What is a Certificate of Sponsorship?

what is a certificate of sponsorship


Those entering the UK workforce from outside the UK often require sponsorship from a licensed UK employer. This sponsorship system acts as a bridge, connecting skilled individuals from overseas with job opportunities and facilitating their legal entry and residence in the UK.

The Certificate of Sponsorship (CoS) is a crucial aspect of this system, enabling foreign workers to apply for the appropriate work visa. It acts as a vital piece of information for the UK Visas and Immigration (UKVI) when assessing a visa application, demonstrating the legitimacy of the employment offer and the employer’s sponsorship capabilities.

Understanding the intricacies of the CoS is essential for both employers seeking to sponsor foreign workers and individuals navigating the UK’s immigration system.

What is a Certificate of Sponsorship?

A Certificate of Sponsorship (CoS) is a mandatory requirement for foreign nationals when applying to the Home Office for certain sponsored work visas, such as the Skilled Worker visa.

The Certificate of Sponsorship is an electronic document with a unique reference number for use in the applicant’s visa application, and also states the personal information of the applicant and details of the job offered to them.

The CoS acts as confirmation that the employer has offered the individual a legitimate job role and acts as validation that an applicant’s job offer, their annual salary, and the role they will be filling all satisfy the visa route eligibility criteria.

Without a Certificate of Sponsorship from a qualifying employer, the applicant will be unable to apply to the Home Office for their sponsored visa.

Certificates of sponsorship can only be issued by an employer with a valid sponsorship licence. The Home Office’s register of sponsors details all organisations currently operating with a sponsor licence.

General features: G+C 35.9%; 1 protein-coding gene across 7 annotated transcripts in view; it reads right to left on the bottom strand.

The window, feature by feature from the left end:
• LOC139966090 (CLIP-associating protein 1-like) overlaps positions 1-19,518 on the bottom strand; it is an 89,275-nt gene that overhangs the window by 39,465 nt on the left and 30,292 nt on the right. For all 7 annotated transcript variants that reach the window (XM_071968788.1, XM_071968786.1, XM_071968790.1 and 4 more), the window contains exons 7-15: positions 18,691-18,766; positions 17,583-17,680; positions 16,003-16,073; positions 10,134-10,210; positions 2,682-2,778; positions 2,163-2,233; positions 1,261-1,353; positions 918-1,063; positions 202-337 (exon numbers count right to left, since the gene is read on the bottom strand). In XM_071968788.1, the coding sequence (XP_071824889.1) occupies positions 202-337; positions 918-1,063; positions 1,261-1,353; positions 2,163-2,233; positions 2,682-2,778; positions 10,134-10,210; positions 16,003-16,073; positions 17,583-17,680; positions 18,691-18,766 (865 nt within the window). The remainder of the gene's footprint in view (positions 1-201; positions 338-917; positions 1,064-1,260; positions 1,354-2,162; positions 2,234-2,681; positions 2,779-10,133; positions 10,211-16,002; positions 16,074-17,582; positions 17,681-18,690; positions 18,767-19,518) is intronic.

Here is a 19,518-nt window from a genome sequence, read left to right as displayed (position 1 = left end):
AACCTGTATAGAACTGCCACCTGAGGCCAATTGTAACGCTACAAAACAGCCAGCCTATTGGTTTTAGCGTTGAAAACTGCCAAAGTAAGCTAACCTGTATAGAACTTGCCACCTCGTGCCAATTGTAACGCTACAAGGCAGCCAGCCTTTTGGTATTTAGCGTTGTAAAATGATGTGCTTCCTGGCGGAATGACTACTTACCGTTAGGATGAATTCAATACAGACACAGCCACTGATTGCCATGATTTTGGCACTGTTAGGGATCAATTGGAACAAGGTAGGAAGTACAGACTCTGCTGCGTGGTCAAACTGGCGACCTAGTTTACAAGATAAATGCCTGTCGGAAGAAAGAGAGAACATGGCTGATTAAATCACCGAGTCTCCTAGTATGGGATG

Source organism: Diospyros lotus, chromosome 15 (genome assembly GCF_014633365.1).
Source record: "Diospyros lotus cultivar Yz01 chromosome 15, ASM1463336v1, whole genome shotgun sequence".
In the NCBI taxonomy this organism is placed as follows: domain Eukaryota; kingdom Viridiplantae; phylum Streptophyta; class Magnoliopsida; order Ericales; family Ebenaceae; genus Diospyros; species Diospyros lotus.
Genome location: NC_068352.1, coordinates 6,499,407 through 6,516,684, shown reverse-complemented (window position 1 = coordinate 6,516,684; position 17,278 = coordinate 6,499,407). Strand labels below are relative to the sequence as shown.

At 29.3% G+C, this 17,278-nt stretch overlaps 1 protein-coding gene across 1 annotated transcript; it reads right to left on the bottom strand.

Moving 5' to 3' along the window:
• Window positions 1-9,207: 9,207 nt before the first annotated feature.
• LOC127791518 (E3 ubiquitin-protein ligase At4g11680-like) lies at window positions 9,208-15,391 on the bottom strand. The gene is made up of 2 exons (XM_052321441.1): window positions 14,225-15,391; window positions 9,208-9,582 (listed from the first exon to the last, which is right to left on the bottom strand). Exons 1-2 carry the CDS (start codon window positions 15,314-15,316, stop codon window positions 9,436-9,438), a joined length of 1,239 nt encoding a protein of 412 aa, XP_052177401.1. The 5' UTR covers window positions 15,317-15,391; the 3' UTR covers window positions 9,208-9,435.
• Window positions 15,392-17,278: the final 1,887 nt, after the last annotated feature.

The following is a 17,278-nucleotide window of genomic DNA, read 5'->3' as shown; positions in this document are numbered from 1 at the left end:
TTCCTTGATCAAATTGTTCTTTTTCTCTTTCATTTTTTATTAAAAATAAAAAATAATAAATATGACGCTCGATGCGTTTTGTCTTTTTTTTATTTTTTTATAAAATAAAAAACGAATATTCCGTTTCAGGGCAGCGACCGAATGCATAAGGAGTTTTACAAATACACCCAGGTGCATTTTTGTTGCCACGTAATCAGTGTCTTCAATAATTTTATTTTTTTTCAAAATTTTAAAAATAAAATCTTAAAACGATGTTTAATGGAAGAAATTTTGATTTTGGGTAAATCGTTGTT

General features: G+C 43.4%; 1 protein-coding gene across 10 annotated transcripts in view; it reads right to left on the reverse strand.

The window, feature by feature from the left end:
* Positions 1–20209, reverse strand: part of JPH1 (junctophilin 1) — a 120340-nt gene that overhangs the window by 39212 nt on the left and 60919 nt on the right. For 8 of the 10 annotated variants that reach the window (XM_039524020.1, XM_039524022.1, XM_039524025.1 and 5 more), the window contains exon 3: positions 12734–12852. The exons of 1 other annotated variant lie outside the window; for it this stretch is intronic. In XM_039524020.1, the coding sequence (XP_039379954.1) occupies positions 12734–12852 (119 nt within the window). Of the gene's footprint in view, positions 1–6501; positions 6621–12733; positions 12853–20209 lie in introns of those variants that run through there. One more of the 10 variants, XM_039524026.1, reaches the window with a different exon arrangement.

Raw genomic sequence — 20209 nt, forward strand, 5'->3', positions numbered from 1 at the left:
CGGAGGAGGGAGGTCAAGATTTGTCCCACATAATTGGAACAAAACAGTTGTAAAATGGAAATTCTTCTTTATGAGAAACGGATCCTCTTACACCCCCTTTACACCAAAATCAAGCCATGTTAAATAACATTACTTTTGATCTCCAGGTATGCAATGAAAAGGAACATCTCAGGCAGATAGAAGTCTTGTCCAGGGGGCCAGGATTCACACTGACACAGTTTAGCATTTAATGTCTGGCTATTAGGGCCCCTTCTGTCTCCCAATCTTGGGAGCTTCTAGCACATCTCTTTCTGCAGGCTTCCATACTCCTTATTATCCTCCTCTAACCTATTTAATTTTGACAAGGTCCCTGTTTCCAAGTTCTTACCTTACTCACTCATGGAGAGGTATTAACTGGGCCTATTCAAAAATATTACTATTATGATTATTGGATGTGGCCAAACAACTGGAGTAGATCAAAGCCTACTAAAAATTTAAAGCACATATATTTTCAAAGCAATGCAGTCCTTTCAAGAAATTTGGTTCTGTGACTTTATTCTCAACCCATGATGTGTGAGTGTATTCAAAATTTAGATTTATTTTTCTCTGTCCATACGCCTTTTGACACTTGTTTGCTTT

Who needs a Certificate of Sponsorship?

Workers applying under the following sponsored work routes must have a valid CoS in order to make their application:

  • Skilled Worker Visa: This is the most common visa route requiring a CoS for individuals outside the UK seeking employment.
  • Global Business Mobility Visas: These routes allow specific types of workers from overseas-based companies to work in the UK on a temporary basis.
  • Scale-Up Visa: This visa targets high-potential individuals seeking to establish or join fast-growing businesses in the UK.
  • Minister of Religion Visa: This visa allows religious ministers to take up positions in the UK.
    International Sportsperson Visa: This visa is for professional athletes and coaches coming to the UK to compete or work in a recognized sport.
  • Temporary Worker Visas (specific categories): Certain categories within the Temporary Worker Visa route, such as those for seasonal workers and religious workers, may require a CoS.

Types of Certificate of Sponsorship

There are two types of certificate of sponsorship: undefined and defined CoS. The sponsoring employer must ensure they are assigning the correct type of CoS to the worker.

Undefined Certificates of Sponsorship

Undefined CoS are used for Skilled Worker visa applications for individuals already in the UK with valid permission to stay, or for individuals applying for any other type of visa which requires a CoS.

Employers can issue an undefined CoS directly to the sponsored worker without applying to the UKVI, provided they have an adequate allocation of CoS.